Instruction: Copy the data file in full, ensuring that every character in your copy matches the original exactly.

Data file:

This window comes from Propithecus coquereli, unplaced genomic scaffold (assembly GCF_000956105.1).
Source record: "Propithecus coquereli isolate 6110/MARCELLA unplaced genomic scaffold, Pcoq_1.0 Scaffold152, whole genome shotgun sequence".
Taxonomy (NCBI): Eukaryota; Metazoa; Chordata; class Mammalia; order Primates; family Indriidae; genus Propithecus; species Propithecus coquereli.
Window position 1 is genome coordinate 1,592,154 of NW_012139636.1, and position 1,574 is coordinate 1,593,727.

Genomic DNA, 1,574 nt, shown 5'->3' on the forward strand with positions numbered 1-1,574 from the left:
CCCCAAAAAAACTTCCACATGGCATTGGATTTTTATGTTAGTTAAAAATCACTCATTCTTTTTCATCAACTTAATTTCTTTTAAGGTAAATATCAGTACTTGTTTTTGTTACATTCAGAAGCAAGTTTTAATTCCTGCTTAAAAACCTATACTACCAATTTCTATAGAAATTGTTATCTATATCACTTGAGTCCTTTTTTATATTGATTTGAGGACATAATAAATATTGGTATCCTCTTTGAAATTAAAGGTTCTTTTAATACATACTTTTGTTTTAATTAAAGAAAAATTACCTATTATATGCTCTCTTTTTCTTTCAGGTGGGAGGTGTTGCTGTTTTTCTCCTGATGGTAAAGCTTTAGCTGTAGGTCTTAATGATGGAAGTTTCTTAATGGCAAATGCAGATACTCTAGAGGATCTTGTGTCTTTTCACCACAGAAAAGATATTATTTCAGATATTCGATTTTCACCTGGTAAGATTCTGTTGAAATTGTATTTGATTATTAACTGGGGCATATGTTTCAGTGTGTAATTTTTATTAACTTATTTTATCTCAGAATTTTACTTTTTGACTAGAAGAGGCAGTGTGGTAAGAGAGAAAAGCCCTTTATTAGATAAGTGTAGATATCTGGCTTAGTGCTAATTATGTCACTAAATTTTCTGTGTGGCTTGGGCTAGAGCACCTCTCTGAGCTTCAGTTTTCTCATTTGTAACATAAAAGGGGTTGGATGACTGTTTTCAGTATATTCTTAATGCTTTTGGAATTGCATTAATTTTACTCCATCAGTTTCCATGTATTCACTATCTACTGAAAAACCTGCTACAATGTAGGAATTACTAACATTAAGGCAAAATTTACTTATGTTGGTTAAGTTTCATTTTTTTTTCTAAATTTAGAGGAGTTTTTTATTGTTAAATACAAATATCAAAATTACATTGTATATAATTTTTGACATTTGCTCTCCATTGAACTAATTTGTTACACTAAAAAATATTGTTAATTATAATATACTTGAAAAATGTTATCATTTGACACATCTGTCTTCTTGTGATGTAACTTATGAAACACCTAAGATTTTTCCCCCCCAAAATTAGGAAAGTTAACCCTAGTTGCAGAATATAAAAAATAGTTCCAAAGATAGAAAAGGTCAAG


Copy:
This window comes from Propithecus coquereli, unplaced genomic scaffold (assembly GCF_000956105.1).
Source record: "Propithecus coquereli isolate 6110/MARCELLA unplaced genomic scaffold, Pcoq_1.0 Scaffold152, whole genome shotgun sequence".
Taxonomy (NCBI): Eukaryota; Metazoa; Chordata; class Mammalia; order Primates; family Indriidae; genus Propithecus; species Propithecus coquereli.
Window position 1 is genome coordinate 1,592,154 of NW_012139636.1, and position 1,574 is coordinate 1,593,727.

Genomic DNA, 1,574 nt, shown 5'->3' on the forward strand with positions numbered 1-1,574 from the left:
CCCCAAAAAAACTTCCACATGGCATTGGATTTTTATGTTAGTTAAAAATCACTCATTCTTTTTCATCAACTTAATTTCTTTTAAGGTAAATATCAGTACTTGTTTTTGTTACATTCAGAAGCAAGTTTTAATTCCTGCTTAAAAACCTATACTACCAATTTCTATAGAAATTGTTATCTATATCACTTGAGTCCTTTTTTATATTGATTTGAGGACATAATAAATATTGGTATCCTCTTTGAAATTAAAGGTTCTTTTAATACATACTTTTGTTTTAATTAAAGAAAAATTACCTATTATATGCTCTCTTTTTCTTTCAGGTGGGAGGTGTTGCTGTTTTTCTCCTGATGGTAAAGCTTTAGCTGTAGGTCTTAATGATGGAAGTTTCTTAATGGCAAATGCAGATACTCTAGAGGATCTTGTGTCTTTTCACCACAGAAAAGATATTATTTCAGATATTCGATTTTCACCTGGTAAGATTCTGTTGAAATTGTATTTGATTATTAACTGGGGCATATGTTTCAGTGTGTAATTTTTATTAACTTATTTTATCTCAGAATTTTACTTTTTGACTAGAAGAGGCAGTGTGGTAAGAGAGAAAAGCCCTTTATTAGATAAGTGTAGATATCTGGCTTAGTGCTAATTATGTCACTAAATTTTCTGTGTGGCTTGGGCTAGAGCACCTCTCTGAGCTTCAGTTTTCTCATTTGTAACATAAAAGGGGTTGGATGACTGTTTTCAGTATATTCTTAATGCTTTTGGAATTGCATTAATTTTACTCCATCAGTTTCCATGTATTCACTATCTACTGAAAAACCTGCTACAATGTAGGAATTACTAACATTAAGGCAAAATTTACTTATGTTGGTTAAGTTTCATTTTTTTTTCTAAATTTAGAGGAGTTTTTTATTGTTAAATACAAATATCAAAATTACATTGTATATAATTTTTGACATTTGCTCTCCATTGAACTAATTTGTTACACTAAAAAATATTGTTAATTATAATATACTTGAAAAATGTTATCATTTGACACATCTGTCTTCTTGTGATGTAACTTATGAAACACCTAAGATTTTTCCCCCCCAAAATTAGGAAAGTTAACCCTAGTTGCAGAATATAAAAAATAGTTCCAAAGATAGAAAAGGTCAAG